In vitro fertilization (IVF) is a popular method used to conceive children. However, it can increase chances of birth defects and imprinting disorders, both of which are associated with a higher risk of childhood cancer. Researchers at the University of Minnesota conducted a cohort study in order to investigate whether there is an increased occurrence of cancer among children conceived via IVF compared with children conceived naturally. For the study, published in JAMA Pediatrics, the researcher...

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In Vitro Fertilization Linked to Childhood Cancers? An Interview With Logan Spector, PhD

In vitro fertilization (IVF) has been thought to potentially cause an increased risk of cancer in children, especially because IVF is linked to childhood cancer risk factors such as imprinting disorders and birth defects. Logan Spector, PhD, Professor at University of Minnesota, and colleagues found a small correlation between IVF and childhood cancer; however, the increased rate of embryonal cancers, specifically hepatic tumors, could not be attributed to IVF per se rather than to underlying in...

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Birth Defects Linked to Childhood Cancer

Both chromosomal anomalies and nonchromosomal birth defects substantially increase the risk of childhood cancer, a new study reports. Around one in 33 children has a birth defect. Some birth defects have already been linked to childhood cancer. For example, trisomy 21—the presence of an extra #21 chromosome, which causes Down syndrome—is associated with acute leukemia. However, an overall determination of increase in childhood cancer risk in those with birth defects has been limited by small sam...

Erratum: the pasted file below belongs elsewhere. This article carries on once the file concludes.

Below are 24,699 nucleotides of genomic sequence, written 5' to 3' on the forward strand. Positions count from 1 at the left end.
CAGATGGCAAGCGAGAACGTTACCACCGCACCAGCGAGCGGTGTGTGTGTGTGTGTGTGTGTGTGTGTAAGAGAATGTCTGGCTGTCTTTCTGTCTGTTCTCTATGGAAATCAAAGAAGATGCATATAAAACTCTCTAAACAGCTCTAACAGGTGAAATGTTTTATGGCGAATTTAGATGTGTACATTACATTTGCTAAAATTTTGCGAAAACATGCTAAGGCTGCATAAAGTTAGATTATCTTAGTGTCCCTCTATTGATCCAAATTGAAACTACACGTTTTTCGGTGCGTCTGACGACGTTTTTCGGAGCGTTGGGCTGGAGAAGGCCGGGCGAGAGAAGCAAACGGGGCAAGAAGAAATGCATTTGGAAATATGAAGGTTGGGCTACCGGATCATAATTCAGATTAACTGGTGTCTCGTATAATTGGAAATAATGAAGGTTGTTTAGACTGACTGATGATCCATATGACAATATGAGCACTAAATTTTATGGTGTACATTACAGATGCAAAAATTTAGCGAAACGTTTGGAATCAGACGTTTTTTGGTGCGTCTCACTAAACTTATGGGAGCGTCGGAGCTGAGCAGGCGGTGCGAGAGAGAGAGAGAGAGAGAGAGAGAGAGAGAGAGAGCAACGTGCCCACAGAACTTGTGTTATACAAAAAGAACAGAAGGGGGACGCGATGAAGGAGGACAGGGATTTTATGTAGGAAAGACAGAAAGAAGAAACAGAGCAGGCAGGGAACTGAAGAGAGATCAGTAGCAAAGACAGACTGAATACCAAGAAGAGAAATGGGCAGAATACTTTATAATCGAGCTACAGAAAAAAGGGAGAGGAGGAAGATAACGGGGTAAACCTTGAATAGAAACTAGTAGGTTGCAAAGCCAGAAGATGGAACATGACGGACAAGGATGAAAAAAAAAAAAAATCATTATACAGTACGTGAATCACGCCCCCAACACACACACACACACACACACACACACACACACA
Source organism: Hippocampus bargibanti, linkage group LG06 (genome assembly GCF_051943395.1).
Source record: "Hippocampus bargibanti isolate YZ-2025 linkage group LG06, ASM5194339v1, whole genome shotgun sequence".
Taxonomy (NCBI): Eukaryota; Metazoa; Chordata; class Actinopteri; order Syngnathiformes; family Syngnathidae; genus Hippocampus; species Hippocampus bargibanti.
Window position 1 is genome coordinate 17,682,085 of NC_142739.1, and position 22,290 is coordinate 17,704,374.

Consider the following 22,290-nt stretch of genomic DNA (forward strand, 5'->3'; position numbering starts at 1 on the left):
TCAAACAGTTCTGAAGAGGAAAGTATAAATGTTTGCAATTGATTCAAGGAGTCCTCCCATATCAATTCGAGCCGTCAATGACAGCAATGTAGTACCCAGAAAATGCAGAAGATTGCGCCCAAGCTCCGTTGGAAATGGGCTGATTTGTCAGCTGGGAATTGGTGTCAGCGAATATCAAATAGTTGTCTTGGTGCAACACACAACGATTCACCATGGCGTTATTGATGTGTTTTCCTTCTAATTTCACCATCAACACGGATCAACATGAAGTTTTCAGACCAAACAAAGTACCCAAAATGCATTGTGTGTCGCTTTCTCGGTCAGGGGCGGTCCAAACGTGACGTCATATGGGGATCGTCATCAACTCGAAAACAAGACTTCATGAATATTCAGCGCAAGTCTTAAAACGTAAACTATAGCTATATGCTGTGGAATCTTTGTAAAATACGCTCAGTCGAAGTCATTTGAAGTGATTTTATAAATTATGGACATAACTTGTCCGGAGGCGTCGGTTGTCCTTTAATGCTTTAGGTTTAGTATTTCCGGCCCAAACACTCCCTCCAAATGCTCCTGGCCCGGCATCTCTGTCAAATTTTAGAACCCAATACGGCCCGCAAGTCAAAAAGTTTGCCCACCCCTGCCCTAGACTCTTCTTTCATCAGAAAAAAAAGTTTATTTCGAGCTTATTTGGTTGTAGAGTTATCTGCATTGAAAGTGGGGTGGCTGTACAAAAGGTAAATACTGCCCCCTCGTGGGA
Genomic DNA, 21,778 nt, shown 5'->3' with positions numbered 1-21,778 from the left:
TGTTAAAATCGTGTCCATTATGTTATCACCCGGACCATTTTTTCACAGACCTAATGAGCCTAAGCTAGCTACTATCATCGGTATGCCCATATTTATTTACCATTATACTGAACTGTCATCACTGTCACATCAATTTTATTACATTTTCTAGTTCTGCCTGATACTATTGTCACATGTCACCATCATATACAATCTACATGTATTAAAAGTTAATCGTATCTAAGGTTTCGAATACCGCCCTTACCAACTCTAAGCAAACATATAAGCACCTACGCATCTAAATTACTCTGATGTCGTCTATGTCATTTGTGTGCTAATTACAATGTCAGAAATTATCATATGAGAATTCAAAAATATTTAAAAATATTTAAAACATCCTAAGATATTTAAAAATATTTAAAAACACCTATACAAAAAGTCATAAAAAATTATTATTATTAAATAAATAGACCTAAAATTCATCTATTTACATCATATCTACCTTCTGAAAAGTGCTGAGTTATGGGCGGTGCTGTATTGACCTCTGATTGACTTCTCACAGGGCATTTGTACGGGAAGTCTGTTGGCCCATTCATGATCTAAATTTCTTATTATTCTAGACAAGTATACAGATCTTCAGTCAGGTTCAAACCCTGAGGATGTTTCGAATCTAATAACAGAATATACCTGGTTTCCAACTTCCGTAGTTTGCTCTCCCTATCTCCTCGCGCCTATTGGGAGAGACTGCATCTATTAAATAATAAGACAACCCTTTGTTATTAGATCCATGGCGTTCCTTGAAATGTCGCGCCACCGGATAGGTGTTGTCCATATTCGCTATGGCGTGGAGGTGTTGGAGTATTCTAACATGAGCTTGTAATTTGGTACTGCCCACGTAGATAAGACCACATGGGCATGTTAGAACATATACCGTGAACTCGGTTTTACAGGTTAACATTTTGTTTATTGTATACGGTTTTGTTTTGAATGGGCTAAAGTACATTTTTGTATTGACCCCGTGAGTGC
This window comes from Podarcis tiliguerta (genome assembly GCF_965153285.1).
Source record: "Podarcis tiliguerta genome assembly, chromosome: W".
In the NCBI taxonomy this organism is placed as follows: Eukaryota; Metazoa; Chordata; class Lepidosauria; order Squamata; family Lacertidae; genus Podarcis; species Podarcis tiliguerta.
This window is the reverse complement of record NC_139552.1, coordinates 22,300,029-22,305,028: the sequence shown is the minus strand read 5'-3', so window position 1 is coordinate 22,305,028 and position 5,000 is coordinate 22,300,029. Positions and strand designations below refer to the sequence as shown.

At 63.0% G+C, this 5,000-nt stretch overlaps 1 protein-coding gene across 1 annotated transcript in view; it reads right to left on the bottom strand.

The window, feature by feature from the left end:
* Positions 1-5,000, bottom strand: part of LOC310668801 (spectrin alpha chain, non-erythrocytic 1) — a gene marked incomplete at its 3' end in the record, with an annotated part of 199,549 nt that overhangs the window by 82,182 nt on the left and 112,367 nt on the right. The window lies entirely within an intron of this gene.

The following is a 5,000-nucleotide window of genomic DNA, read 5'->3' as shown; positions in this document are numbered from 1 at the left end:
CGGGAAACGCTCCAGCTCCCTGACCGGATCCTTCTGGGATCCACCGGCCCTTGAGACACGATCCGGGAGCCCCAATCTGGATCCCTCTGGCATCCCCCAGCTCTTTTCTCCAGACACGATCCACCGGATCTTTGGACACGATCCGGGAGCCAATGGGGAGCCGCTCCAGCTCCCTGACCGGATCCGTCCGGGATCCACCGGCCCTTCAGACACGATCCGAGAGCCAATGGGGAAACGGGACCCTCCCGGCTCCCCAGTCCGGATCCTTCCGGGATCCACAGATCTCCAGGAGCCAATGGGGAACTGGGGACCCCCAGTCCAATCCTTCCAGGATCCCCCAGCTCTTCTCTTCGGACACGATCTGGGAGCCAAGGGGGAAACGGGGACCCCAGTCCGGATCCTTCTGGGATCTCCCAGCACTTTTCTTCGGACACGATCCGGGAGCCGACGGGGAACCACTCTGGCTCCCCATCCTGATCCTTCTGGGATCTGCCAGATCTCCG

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Pediatric Brain Tumors: Cognitive Effects in Adulthood

Children with central nervous system (CNS) tumors have good prognoses; 75% will live at least five years after diagnosis. Unfortunately, a recent study has shown that these survivors experience neuropsychological problems and lower socioeconomic status later in life compared with their healthy peers. For this study, published in Cancer, the researchers analyzed data on 181 adult survivors of pediatric low-grade gliomas from the Childhood Cancer Survivor Study and compared them with a group of 10...

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Analysis Reveals Substantial Childhood Cancer Burden

As technology and health care progress, the rate of children who survive five years after being diagnosed with cancer is 80%; however, this rate only applies to children who live in high-income countries (HICs). Those children that live in low-income and middle-income countries (LMICs) make up more than 90% of children who are at risk of developing cancer, and, unfortunately, children who live in LMICs lack the resources necessary to combat childhood cancer compared with children who live in HIC...

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Birth Defects and Pediatric Cancer: An Interview With Philip J. Lupo, PhD, MPH

​In their recently published study, Philip J. Lupo, PhD, MPH, and colleagues found that both chromosomal anomalies and nonchromosomal birth defects significantly increase a child's risk of receiving a cancer diagnosis before his or her 18th birthday. In this interview with i3 Health, Dr. Lupo discusses his findings and the future directions of this research. Can you comment on the significance of your results concerning the link between birth defects and pediatric cancer risk? Philip J. Lupo, Ph...